52 Books 2018 – another year another challenge.
At the start of 2017, I created my new year’s resolution to read 52 books by the end of the year. It was a challenge with a difference, and it quickly turned into one of the most enjoyable resolutions I’ve set so far.
I’ve always been keen on reading since picking up my first book as a kid. And’s let’s face it, to complete 52 books a year, you must have an interest in reading!
So how hard was the challenge
Well, although at one point I did start to question what I had got myself into, it turned out not to be as bad as expected. Once a regular reading routine was in place the challenge turned out to be quite fun.
More importantly, I enjoyed the challenge so much that I’ve decided to continue it on into 2018.
So Why 52 Books 2018?
When I started the 52 books challenge in 2017, it was because I wanted to push myself to do more.
Once the challenge picked up the pace I suddenly found myself with plenty of time for:
Reading forgotten books – there’s a small list of ever-increasing books that I’ve wanted to open up over the years, and for whatever reason, I’ve just not got around to starting them. Some were recommendations, others had just been sitting hidden away on my laptop.
Reading books on new topics – if I’m only reading a few books a year then its guaranteed I‘m sticking to something that’s proven to be enjoyable. Reading 52 books a year allowed me to expand an experiment with other books on a wide range of topics.
Re-reading old books – sometimes a subject might be information-rich, meaning I just won’t absorb the full extent of the concepts the first time around. Other times it re-reading a book that was so good the first time its worthy of a second or third.
“Some books should be tasted, some devoured, but only a few should be chewed and digested thoroughly.”
― Francis Bacon
Highlights of the First 52 Books Challenge
The majority of the books were enjoyable to some extent. But I enjoyed these four the most:
Death in the Afternoon by Ernest Hemingway – my first Hemingway book and I loved it!
Steve Jobs by Walter Isaacson – I’ve never been a huge Apple fan but the story behind Steve Jobs was well told and captivating.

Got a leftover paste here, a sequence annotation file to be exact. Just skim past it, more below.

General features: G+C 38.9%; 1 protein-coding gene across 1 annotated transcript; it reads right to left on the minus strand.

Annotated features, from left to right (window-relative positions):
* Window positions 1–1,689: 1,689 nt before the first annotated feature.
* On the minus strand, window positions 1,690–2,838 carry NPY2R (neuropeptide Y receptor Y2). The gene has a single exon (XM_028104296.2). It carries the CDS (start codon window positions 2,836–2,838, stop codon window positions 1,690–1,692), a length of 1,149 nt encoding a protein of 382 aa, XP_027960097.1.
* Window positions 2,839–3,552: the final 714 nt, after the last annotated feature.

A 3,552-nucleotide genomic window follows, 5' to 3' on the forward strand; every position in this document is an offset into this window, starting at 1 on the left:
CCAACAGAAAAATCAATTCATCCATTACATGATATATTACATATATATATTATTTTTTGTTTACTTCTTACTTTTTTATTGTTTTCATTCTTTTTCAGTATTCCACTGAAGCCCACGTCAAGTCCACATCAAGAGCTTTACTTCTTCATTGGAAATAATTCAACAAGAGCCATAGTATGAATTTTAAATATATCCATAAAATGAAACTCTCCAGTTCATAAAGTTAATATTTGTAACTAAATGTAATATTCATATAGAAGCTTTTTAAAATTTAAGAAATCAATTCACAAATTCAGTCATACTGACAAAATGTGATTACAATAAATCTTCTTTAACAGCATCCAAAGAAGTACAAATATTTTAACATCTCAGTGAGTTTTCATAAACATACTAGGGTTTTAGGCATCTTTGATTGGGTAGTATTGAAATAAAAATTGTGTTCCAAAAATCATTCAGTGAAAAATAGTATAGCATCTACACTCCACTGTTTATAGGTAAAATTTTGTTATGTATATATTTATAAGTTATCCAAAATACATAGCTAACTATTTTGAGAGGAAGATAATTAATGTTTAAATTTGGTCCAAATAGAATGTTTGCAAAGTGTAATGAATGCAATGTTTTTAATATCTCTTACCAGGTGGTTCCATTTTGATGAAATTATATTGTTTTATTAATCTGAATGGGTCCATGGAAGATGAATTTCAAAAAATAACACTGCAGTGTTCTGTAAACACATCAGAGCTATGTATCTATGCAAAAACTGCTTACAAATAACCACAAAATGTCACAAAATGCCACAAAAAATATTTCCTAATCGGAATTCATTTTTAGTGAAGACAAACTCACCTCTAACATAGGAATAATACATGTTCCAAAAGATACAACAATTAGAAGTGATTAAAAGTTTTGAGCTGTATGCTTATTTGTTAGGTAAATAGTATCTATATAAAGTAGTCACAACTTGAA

Tools of Titans by Timothy Ferriss – sounds very similar to the title of my blog but as usual Tim Ferris brings a wealth of information gathered from the top performers in their relevant fields.
Van Diemen’s Land by James Boyce – a look back into the history of how a convict state turned into present day Tasmania.
The challenge wasn’t just about me as there were multiple appearances from some authors.
From the following authors I read two books each:
Sadly I couldn’t get into the Albert Einstein biography with the same enthusiasm as the writer’s effort on Steve Jobs. A Geek in Japan and Muay Thai Fighter didn’t get the blood flowing either.
With so many great titles to compete against they did have a high benchmark.
The challenge shouldn’t be about trying to plough through as many books as possible. I learnt a few tips to make 52 Books 2018 more comfortable and less of a chore.
It’s best not to plan – I found reading whatever book whenever worked well for me and didn’t make the challenge rigid and scheduled. That would have just taken the fun out of it.
Not a book a week challenge – it’s natural to think 52 books a year divided by 52 weeks would equal a book per week. However (quite quickly) I found that not all books are made equal. Some had less than 300 pages while others were nearly three times bigger with more than 800.
Don’t be afraid of big books – looking back, this shouldn’t have worried me as much as it did because I’ve always been a fast reader. Now I know what I’m capable of handling 1000+ page books and take the sky’s the limit approach (or at least the top shelf of the bookstore!).
The 52 Books 2018 List
For all those who wish to follow my progress or join in the fun this year, like before I will be updating toolsoftravel.com with all the 52 books 2018 titles as they become available.
Also, the hashtag for social media will be #52books2018.
So enough is enough and time to kick off the 52 books 2018 challenge!
by Steve Matchett
As a self-confessed motorsport fan what better way to start the year with a book by a former F1 mechanic. The Mechanic’s Tale by Steve Match gives a firsthand account of the great drivers from the 1990’s, including Michael Schumacher, Nigel Mansell, Alain Prost and Ayrton Senna. He also talks winning three World Championships with Benetton and the aftermath that followed. A worthy read for any petrol head.
by Matt O’Sullivan
Founded in 1920 by two WWI pilots and a grazier, the “Flying Kangaroo” is Australia’s oldest and most respected airlines in the world. Famous for never having lost a jet during flight, in late 2014 Qantas had a crash of a different kind, recording one of the most significant losses in global aviation history. Mayday is a story about an airline at war with itself and the world.
by Scott Pape
Without a doubt one of the most down to earth and least boring books about money management I’ve read in my life!
by Vincent Bramley (
A hard book to find as it was supposedly banned for a time. Excursion to Hell is an account of the Falklands War told by an ordinary guy on the ground. Vincent Bramley gives an eye witness account of what happened to him and his fellow paratroopers during the bloody battle for Mount Longdon.
by Mitchell Zuckoff
Near the end of World War II, a plane carrying 24 members of the US military, including nine Women’s Army Corps members, crashed into the New Guinea jungle during a sightseeing excursion. The three survivors–a WAC, a young lieutenant who lost his twin brother in the crash, and a severely injured sergeant–were stranded deep in a jungle valley notorious for its cannibalistic tribes.
Please note: some of the 52 books 2018 links featured in this post are affiliate links.